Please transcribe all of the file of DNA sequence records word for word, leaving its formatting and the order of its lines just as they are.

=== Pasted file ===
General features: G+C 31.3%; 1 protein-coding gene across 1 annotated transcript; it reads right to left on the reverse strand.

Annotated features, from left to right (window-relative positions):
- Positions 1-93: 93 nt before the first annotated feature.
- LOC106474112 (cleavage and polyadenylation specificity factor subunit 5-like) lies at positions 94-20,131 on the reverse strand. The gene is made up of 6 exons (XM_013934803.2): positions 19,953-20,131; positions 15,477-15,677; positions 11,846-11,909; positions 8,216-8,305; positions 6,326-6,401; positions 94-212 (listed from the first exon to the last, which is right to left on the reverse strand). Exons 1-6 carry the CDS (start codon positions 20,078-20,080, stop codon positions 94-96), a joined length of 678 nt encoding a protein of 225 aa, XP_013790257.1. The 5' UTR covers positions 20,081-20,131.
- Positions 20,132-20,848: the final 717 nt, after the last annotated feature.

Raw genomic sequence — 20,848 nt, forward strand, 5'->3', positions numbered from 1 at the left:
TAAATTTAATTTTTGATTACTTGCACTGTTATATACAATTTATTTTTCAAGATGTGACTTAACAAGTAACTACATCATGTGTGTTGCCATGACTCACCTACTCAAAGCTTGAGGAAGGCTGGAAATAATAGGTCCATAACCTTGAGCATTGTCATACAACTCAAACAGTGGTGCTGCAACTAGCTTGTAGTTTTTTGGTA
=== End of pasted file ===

General features: G+C 31.3%; 1 protein-coding gene across 1 annotated transcript; it reads right to left on the reverse strand.

Annotated features, from left to right (window-relative positions):
- Positions 1-93: 93 nt before the first annotated feature.
- LOC106474112 (cleavage and polyadenylation specificity factor subunit 5-like) lies at positions 94-20,131 on the reverse strand. The gene is made up of 6 exons (XM_013934803.2): positions 19,953-20,131; positions 15,477-15,677; positions 11,846-11,909; positions 8,216-8,305; positions 6,326-6,401; positions 94-212 (listed from the first exon to the last, which is right to left on the reverse strand). Exons 1-6 carry the CDS (start codon positions 20,078-20,080, stop codon positions 94-96), a joined length of 678 nt encoding a protein of 225 aa, XP_013790257.1. The 5' UTR covers positions 20,081-20,131.
- Positions 20,132-20,848: the final 717 nt, after the last annotated feature.

Raw genomic sequence — 20,848 nt, forward strand, 5'->3', positions numbered from 1 at the left:
TAAATTTAATTTTTGATTACTTGCACTGTTATATACAATTTATTTTTCAAGATGTGACTTAACAAGTAACTACATCATGTGTGTTGCCATGACTCACCTACTCAAAGCTTGAGGAAGGCTGGAAATAATAGGTCCATAACCTTGAGCATTGTCATACAACTCAAACAGTGGTGCTGCAACTAGCTTGTAGTTTTTTGGTA